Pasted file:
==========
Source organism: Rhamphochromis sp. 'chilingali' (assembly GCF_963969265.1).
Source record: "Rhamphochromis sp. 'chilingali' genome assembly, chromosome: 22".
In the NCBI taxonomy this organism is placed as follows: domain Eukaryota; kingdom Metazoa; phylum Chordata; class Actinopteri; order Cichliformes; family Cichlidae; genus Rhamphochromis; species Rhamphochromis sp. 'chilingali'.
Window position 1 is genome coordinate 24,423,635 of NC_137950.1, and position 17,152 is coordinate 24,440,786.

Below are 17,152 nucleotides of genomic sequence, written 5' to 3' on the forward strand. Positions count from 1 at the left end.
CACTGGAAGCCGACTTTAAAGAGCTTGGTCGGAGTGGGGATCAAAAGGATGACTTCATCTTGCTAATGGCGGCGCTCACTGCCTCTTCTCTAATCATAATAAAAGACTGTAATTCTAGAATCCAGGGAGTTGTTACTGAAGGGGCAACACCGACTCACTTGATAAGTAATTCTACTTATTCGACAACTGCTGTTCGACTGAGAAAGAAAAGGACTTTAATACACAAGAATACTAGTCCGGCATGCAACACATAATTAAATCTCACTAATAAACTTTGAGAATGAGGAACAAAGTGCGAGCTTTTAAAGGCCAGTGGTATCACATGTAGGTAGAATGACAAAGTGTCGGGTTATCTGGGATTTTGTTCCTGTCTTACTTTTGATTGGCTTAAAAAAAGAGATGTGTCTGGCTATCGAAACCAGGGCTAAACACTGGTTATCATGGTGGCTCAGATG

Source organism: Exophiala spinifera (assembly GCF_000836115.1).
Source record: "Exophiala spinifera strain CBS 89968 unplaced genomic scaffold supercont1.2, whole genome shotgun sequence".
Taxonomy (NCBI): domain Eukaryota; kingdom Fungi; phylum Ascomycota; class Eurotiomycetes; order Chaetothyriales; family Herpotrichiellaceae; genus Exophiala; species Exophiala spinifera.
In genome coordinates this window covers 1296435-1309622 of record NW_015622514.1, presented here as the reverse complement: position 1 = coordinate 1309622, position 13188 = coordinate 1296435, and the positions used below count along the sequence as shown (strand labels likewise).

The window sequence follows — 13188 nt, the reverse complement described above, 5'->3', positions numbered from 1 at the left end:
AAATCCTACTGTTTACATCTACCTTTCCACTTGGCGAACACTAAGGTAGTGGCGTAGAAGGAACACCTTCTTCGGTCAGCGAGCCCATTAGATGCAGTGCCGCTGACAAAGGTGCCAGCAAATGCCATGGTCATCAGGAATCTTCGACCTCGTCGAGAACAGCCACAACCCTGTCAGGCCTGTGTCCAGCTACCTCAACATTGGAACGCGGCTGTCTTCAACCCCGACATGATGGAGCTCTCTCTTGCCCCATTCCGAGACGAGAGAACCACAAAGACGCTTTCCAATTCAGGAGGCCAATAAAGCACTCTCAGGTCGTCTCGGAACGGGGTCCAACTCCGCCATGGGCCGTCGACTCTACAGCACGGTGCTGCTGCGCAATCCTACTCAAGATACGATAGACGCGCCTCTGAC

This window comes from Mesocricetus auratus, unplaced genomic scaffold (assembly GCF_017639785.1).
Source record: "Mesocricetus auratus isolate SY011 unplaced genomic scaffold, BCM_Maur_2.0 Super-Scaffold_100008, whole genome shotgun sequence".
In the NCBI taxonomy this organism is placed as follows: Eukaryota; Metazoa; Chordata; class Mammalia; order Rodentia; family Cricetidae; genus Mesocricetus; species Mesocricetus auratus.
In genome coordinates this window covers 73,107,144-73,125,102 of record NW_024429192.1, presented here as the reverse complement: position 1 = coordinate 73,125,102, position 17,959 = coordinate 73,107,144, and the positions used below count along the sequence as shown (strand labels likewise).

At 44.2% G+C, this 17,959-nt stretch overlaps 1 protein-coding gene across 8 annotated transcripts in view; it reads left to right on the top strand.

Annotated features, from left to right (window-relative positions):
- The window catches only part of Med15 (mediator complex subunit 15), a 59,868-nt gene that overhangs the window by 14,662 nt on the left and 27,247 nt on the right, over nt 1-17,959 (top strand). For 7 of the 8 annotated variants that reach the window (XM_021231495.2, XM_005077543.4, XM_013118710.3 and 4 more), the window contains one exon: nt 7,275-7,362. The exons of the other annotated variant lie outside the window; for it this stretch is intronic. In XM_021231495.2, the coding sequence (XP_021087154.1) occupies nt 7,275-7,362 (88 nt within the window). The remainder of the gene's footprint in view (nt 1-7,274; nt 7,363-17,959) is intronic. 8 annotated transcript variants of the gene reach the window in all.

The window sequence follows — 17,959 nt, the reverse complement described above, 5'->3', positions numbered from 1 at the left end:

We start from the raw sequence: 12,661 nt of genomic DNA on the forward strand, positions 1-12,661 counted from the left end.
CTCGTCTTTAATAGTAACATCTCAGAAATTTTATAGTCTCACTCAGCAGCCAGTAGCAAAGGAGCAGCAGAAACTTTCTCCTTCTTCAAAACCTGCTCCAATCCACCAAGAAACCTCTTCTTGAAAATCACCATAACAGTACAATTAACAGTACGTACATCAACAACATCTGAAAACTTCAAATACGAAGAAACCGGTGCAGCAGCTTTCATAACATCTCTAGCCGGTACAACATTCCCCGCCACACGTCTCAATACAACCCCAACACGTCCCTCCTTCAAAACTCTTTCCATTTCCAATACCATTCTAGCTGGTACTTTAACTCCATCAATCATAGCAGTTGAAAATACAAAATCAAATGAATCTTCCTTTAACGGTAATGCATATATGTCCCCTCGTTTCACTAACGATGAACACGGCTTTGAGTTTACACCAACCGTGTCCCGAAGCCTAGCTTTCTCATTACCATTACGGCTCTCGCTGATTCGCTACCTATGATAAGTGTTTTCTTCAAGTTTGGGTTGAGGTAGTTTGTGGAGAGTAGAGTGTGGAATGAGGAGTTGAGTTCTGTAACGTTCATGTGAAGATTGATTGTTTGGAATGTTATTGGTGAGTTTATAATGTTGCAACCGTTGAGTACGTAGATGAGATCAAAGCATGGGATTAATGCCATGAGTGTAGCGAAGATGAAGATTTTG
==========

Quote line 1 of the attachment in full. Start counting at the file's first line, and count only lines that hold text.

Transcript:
Source organism: Rhamphochromis sp. 'chilingali' (assembly GCF_963969265.1).